Nature's emergency: Where we are in five graphics
May 6, 2019 5:14 am
The felling of forests, the plundering of seas and soils, and the pollution of air and water are together pushing the natural world to the brink.
That’s the warning more than 500 experts in 50 countries are expected to give in a major UN-backed report, due to be published on Monday.
The assessment will highlight the losses that have hit the natural world over the past 50 years and how the future is looking bleak for tens to hundreds of thousands of species.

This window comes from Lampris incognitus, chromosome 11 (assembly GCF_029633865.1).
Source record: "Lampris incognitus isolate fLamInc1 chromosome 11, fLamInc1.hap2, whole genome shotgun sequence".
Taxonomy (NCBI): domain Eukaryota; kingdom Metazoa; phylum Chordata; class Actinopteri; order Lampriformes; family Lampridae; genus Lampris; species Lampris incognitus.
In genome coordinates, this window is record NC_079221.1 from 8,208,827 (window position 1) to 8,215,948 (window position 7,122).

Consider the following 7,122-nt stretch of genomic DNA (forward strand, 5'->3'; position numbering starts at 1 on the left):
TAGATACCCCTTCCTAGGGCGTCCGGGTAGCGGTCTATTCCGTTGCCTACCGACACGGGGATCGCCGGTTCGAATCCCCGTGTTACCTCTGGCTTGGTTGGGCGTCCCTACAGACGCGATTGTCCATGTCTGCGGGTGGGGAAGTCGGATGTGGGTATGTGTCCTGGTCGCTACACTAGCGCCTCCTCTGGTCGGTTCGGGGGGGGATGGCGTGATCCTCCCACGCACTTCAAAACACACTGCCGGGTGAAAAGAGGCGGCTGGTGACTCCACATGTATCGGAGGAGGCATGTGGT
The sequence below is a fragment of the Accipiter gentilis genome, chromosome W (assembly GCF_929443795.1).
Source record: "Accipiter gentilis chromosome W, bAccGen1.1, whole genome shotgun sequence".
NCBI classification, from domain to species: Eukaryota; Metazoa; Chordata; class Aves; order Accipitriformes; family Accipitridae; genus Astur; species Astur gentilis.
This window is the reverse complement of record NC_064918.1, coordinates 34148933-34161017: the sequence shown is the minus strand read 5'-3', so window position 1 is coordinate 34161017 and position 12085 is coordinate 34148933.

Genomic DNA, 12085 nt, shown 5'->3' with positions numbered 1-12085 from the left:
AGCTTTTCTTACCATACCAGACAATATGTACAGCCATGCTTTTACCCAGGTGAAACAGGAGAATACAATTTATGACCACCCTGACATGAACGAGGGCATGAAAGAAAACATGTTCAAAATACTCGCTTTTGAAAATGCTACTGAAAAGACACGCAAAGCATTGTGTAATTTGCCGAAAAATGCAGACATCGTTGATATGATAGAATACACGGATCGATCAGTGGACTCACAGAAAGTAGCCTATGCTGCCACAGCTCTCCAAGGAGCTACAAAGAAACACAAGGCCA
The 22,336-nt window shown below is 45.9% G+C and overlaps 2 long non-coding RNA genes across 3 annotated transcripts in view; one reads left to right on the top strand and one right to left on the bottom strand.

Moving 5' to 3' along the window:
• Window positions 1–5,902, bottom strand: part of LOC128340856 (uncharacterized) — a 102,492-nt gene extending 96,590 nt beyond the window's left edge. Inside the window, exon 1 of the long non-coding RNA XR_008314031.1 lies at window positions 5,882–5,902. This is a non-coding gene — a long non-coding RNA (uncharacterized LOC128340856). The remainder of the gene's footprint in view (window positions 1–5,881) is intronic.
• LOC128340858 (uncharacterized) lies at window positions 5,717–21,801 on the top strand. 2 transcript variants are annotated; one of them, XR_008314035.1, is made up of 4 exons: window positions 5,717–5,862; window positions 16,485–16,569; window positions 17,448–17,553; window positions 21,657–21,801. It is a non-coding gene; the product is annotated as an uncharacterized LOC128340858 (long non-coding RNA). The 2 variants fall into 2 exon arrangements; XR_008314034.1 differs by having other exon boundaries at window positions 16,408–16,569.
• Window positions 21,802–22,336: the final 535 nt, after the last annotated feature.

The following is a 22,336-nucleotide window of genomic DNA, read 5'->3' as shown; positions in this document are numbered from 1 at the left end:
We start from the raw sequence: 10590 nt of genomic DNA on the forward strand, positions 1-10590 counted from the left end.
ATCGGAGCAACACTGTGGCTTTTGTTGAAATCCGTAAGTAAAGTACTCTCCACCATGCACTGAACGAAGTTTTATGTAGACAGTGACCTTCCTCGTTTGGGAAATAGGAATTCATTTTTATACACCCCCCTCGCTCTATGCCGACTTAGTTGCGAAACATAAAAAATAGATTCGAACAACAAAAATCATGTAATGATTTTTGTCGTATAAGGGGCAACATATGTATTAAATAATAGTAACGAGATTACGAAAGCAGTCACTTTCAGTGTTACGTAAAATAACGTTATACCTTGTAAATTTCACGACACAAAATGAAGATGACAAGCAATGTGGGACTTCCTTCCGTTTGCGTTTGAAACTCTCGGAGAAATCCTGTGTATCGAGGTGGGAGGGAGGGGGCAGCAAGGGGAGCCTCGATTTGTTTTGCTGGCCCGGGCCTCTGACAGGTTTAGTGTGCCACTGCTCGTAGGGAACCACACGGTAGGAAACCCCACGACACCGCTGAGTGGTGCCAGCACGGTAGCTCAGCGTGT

The document, from the Intergovernmental Science-Policy Platform on Biodiversity and Ecosystem Services (IPBES), is also expected to set out an urgent rescue plan for nature.
So what do we know about the health of the planet in terms of biodiversity (the variety of living things on Earth and the ecosystems they belong to)?
The IUCN Red List of Threatened Species is a critical measure of our impact on nature.
Almost 100,000 species have been assessed so far for this inventory of endangered species. Of these, more than a quarter are threatened with extinction, ranging from Madagascar’s lemurs to amphibians like frogs and salamanders, and plants such as conifers and orchids.